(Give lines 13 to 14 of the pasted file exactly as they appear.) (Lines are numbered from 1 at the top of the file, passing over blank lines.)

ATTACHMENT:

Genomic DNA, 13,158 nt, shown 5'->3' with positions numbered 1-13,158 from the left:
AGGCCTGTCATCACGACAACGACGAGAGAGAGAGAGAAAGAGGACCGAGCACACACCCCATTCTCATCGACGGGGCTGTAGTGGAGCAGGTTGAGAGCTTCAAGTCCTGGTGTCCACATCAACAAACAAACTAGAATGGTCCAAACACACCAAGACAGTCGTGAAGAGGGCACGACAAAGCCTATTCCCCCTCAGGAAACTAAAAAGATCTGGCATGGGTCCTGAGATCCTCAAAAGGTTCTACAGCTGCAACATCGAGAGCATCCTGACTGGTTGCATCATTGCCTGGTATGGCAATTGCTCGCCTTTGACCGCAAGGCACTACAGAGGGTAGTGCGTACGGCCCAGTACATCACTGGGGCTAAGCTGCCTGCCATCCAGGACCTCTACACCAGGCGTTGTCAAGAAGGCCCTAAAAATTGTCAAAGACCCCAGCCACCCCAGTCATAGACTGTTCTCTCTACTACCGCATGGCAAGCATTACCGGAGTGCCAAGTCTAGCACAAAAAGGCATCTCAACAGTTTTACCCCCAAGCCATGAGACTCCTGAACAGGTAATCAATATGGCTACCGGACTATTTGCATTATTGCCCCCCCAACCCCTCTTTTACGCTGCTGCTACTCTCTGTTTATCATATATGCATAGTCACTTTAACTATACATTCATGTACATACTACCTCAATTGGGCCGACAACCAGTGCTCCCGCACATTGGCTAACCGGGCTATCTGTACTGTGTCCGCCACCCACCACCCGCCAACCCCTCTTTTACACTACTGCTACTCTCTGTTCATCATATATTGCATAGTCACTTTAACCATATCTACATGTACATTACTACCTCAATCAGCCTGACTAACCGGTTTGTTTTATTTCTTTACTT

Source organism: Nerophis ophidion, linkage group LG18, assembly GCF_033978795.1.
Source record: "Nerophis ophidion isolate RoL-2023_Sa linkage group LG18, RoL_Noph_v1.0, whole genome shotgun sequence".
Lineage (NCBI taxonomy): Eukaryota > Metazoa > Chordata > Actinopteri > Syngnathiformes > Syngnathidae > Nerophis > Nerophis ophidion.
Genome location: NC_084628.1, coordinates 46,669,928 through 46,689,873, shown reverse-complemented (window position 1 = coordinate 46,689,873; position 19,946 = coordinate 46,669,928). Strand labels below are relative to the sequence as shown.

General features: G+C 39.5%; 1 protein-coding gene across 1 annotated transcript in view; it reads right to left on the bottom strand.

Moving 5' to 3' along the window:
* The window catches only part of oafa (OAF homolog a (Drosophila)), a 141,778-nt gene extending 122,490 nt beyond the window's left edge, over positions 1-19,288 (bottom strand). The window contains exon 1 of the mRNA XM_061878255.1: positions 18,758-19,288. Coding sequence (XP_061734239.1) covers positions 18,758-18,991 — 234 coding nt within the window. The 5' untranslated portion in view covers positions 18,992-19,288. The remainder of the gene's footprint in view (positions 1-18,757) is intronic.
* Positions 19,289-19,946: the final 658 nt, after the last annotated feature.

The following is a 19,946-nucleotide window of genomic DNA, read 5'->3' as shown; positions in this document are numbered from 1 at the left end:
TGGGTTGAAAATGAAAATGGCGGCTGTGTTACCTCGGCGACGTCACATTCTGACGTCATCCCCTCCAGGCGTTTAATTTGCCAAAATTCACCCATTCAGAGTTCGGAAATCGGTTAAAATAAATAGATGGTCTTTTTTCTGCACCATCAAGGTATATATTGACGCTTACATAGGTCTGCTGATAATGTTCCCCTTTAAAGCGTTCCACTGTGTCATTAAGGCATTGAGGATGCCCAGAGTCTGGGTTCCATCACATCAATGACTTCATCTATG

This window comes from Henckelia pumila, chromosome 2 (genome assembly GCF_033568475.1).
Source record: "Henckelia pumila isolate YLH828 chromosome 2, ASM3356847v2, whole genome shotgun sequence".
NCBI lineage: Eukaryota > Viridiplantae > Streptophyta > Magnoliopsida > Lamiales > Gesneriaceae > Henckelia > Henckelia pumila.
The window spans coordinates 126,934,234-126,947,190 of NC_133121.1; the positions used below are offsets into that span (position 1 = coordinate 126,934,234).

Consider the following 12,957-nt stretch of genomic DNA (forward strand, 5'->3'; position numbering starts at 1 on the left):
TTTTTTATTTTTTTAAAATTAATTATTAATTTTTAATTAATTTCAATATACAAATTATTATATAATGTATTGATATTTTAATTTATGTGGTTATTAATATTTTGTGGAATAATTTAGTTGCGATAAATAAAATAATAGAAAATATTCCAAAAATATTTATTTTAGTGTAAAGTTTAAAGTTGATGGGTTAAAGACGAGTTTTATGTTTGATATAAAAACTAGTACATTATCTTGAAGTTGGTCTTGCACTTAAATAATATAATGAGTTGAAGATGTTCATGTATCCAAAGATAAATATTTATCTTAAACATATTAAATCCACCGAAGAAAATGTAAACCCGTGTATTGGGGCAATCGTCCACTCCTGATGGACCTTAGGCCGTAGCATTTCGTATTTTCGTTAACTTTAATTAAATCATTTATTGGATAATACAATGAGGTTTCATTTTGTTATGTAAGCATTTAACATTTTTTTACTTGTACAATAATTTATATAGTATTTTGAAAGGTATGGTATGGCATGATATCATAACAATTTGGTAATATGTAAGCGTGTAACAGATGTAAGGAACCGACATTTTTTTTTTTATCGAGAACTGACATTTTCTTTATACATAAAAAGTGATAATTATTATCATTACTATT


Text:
This window comes from Henckelia pumila, chromosome 2 (genome assembly GCF_033568475.1).
Source record: "Henckelia pumila isolate YLH828 chromosome 2, ASM3356847v2, whole genome shotgun sequence".